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<title>New Web Project</title>
        <script type="text/javascript">
            var paras = document.getElementsByTagName("p");
            for (var i=0; i< paras.length; i++) {
            var title_text = paras[i].getAttribute("title");
            if (title_text != null) {
                alert(title_text);
                }
            }

        </script>
    </head>
    <body>
        <h1>New Web Project Page</h1>
        <p title="test"> This is just a test</p>
    </body>

why the alert has no value? i feel it should popup the text test.

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You're calling the JS before the DOM is complete. –  Dave Newton Aug 30 '12 at 1:35
    
If you are okay with jQuery then wrap it up in document.ready just check it out.. –  Dhruvenkumar Shah Aug 30 '12 at 1:35
    
Why you not use jQuery? –  Ascension Aug 30 '12 at 1:42
    
+1. While it's not a great question as far as the text itself, it provides the relevant info (code being used, explanation of what you expected and what you got instead, and what you want to know). @Ascension: What difference does that make? It has nothing to do with the question asked. –  Ken White Aug 30 '12 at 1:44
    
@KenWhite, it was just a suggestion for future use, not to answer the question. So put as comment. –  Ascension Aug 30 '12 at 1:53
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2 Answers 2

up vote 6 down vote accepted

Because when the script is evaluated, p has not been loaded yet.

If you add the script right after p, when p is already rendered, it will show the alert as expected:

<p title="test"> This is just a test</p>
<script type="text/javascript">
  var paras = document.getElementsByTagName("p");
  for (var i=0; i< paras.length; i++) {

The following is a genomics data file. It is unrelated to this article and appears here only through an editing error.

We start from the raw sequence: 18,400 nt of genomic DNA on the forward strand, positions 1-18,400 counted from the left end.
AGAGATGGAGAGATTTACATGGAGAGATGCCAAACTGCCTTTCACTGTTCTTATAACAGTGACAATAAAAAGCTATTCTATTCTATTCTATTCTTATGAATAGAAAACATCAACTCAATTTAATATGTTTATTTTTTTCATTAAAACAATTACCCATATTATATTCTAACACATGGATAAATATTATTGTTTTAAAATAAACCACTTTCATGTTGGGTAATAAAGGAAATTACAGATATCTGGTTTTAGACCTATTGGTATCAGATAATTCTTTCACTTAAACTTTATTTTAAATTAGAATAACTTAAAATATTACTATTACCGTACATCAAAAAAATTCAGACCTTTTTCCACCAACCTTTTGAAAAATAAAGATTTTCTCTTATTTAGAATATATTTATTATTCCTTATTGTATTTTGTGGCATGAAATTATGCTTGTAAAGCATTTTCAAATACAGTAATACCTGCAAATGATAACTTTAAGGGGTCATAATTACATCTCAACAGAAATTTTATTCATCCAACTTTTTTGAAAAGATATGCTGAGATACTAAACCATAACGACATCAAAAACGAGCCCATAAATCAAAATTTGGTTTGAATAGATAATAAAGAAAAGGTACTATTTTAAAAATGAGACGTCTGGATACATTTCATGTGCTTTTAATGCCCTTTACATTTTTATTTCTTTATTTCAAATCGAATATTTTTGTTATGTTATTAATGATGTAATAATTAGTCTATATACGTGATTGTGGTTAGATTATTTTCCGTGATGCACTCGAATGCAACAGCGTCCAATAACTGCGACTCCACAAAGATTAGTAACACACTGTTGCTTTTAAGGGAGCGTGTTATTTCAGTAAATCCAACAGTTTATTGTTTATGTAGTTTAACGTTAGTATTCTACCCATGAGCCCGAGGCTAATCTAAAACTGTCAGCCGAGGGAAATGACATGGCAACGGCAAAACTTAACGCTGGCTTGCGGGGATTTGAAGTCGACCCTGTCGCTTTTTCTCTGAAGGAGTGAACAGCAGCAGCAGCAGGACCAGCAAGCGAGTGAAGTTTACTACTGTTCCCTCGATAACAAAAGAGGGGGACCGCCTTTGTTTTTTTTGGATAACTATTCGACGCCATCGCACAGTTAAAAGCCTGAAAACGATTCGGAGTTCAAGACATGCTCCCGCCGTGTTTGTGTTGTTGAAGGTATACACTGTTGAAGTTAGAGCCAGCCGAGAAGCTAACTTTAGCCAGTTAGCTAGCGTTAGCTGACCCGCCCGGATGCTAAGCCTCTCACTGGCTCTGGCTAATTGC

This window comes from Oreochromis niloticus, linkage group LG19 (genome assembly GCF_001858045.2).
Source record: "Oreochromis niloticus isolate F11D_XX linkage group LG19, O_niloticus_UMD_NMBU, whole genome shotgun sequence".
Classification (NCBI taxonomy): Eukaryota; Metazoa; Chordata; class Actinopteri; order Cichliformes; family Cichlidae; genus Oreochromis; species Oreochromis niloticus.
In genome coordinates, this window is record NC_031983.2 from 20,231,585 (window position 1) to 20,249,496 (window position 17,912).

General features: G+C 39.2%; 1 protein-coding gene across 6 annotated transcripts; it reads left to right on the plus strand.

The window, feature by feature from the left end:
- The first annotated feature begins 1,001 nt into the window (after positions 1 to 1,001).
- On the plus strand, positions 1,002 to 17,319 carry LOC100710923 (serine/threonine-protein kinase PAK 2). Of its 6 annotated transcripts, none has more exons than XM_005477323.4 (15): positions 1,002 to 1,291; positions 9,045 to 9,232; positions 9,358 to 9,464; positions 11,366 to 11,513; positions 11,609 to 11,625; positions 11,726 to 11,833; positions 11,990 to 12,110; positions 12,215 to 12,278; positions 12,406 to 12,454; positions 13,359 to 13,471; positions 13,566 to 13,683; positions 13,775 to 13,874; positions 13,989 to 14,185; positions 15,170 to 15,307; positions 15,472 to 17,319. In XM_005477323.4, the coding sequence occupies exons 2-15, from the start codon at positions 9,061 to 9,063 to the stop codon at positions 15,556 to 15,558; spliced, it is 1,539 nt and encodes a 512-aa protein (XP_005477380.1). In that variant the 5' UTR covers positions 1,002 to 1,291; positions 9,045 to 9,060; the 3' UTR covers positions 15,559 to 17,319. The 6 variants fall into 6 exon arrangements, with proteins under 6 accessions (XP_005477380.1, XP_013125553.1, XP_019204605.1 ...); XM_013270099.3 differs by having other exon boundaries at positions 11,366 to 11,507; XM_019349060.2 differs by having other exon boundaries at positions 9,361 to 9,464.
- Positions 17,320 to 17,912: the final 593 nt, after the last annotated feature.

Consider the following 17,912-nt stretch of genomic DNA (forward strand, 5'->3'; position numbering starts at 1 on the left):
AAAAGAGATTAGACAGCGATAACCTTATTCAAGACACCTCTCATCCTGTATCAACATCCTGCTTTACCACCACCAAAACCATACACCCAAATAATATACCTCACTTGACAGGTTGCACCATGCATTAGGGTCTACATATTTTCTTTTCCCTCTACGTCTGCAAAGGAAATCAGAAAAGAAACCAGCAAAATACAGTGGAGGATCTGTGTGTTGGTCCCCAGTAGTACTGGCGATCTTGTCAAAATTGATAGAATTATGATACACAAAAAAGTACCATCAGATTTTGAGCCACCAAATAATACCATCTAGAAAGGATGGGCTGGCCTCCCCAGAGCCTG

var title_text = paras[i].getAttribute("title");
    if (title_text != null) {
      alert(title_text);
    }
}
</script>

See DEMO.

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Because you initialize the script before html elements are rendered.

Move the script to bottom or wait for DOM. Like this:

<html>
<head>
<title>New Web Project</title>
    <script type="text/javascript">
        window.onload = function(){
            var paras = document.getElementsByTagName("p");
            for (var i=0; i< paras.length; i++) {
            var title_text = paras[i].getAttribute("title");
            if (title_text != null) {
                alert(title_text);
                }
            }
        }
    </script>
</head>
<body>
    <h1>New Web Project Page</h1>
    <p title="test"> This is just a test</p>
</body>
</html>
share|improve this answer
    
While you are correct about the OP calling getElementsByTagName before the document is complete, the first few lines of your code aren't doing anything useful. The second assignment to window.onload replaces the first, so if any previous function had been assigned, it isn't called. –  RobG Aug 30 '12 at 5:46
    
The first line is for some versions of IE that don't know about window.onload, so I am creating a function for that if it doesn't exist –  Mihai Iorga Aug 30 '12 at 6:40
1  
The third line of the above means that whatever was previously assigned to window.onload will never be called. What versions of IE don't support window.onload? Certainly IE 6+ does, and I'd be very surprised if versions 5 or 4 didn't. –  RobG Aug 30 '12 at 12:46
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